This book made me uncomfortable. One of the tropes I dislike intensely in any kind of book, although it’s particularly prevalent in Regencies, is the misunderstanding between hero and heroine. If the entire plot could be resolved if they just sat down and discussed it over a cup of tea, then it’s usually an epic fail for me. This book has two qualities that make it compelling despite this, however. One is that it’s beautifully written, every word pulling its weight. The other is that the mix-ups are actually believable. And the final clincher is that, given the title, this is exactly what the story is about, so it’s a bit unfair to quibble.
The premise is that our hero, Hugo, and heroine, Lallie, meet at a house party and are instantly attracted in a restrained, Regency way. But circumstances, and a villainous father, conspire to force them to rush into marriage perhaps rather sooner than they otherwise would. Things begin well, but when they go up to town, she’s drawn away by his older sisters, he feels left out, and there’s an abandoned mistress thrown into the mix as well. And gradually, despite the best intentions of both, they drift apart and everything goes wrong.
In some ways, this reminded me of Georgette Heyer’s April Lady, where husband and wife are in love with each other, but never actually say so (until the end of the book, at least). But in that book, the hero was somewhat older than his wife, so his stupidity was less excusable. Here, the two are much of an age, although both are old enough to be sensible. To be fair, they both grew up in oddball households without an easy relationship with siblings of a similar age, so perhaps their awkward dealings are understandable.
This is a very wordy book, so there’s a lot of angst worked out in lengthy dialogues, and over-long analysis sometimes of who thought what and when. There are also an enormous number of characters that, frankly, I couldn’t keep track of. That’s a realistic representation of the intertwined Regency aristocracy, but it does make for a confusing read. The research here is spot on, although I could have done with a touch less of it on the page. There seemed to be a lot of situations that the author felt the need to explain at length, which could easily have been glossed over. It slowed the book down a great deal in the middle parts.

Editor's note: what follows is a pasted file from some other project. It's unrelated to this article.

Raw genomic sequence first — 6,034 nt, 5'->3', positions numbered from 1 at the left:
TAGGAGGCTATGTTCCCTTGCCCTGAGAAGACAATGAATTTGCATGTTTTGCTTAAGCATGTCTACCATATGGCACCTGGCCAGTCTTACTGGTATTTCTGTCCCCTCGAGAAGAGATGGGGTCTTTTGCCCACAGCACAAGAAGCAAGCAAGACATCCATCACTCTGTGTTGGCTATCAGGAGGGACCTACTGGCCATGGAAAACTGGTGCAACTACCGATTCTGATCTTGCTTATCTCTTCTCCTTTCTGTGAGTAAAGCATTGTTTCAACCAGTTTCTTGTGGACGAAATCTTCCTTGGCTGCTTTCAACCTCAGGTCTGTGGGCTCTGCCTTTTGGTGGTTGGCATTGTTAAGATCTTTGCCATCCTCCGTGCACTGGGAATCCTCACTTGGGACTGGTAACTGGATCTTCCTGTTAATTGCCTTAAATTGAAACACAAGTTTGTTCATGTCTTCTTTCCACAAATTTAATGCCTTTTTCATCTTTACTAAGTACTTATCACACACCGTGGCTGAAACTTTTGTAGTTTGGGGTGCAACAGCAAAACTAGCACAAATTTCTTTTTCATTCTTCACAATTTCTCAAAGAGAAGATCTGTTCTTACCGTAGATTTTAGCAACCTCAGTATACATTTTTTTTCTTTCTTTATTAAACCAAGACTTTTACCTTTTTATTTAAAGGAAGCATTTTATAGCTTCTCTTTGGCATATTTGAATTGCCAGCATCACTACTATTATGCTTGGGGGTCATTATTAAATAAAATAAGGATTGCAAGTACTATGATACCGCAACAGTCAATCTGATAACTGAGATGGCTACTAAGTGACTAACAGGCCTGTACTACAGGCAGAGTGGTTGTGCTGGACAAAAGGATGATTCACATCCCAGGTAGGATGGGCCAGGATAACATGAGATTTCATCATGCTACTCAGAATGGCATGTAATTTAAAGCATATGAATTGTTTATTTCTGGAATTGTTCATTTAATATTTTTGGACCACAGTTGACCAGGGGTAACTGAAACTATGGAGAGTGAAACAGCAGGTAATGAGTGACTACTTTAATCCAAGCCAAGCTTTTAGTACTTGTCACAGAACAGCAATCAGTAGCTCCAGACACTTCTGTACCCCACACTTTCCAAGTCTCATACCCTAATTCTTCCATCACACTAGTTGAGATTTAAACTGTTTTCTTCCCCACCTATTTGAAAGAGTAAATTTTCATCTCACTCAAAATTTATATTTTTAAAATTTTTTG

I liked both Hugo and Lallie a great deal. Hugo is very much my kind of hero, a thoroughly nice man with good manners and no terrible habits, and although he’s had a mistress for a while, he gave her up before courting Lallie. Besides, it was the intimacy of life with his mistress that propelled him towards matrimony, which is a nice comment on Regency men – the mistress as an immature stage in his life. I was disappointed though, that he lost his temper so spectacularly at crucial moments. Regency men were all about public restraint, whatever they did in private, so I’m not sure he would ever have spoken so rudely to anyone, especially not to his wife. And I’m still not quite sure why the two of them couldn’t simply have said what they wanted, instead of seething in silent resentment or assuming they knew what the other person wanted. But that was the story, so whatever.
Of the other characters, most were well-meaning, if not quite angelic. There were only two villains, and sadly they fell into the caricature moustache-twirling variety, and seemed to be there purely to propel the plot along the correct path. I have to confess, however, that the stratagem of the father arranging a marriage to an obnoxious man to keep hold of the daughter’s fortune, causing her to run away, is not one I can cavil at, having used exactly the same device in one of my own books. My own heroine had no already-interested Hugo to bump into, but she went through something of the same ups and downs with her husband as Lallie.
One aspect of the book I liked very much was the attitude of the loyal retainers at Hugo’s family estate when he arrived with his new bride. The little knots of people waiting to watch the carriages go by, and curtsying and bowing to the new mistress, and the lodgekeeper’s daughter presenting a posy as they leave are charming touches. So many authors of Regency works forget about the lower orders altogether, but here’s a reminder that the servants and tenant farmers and local suppliers and craftsmen were intimately involved with the local great family. It was their miniature version of royalty! So kudos to the author for that.
An interesting book, a little different from the usual. The misunderstandings that drive the plot and some characterisation wobbles would be a three star for me, but the excellent writing and depth of research brings it up to four stars.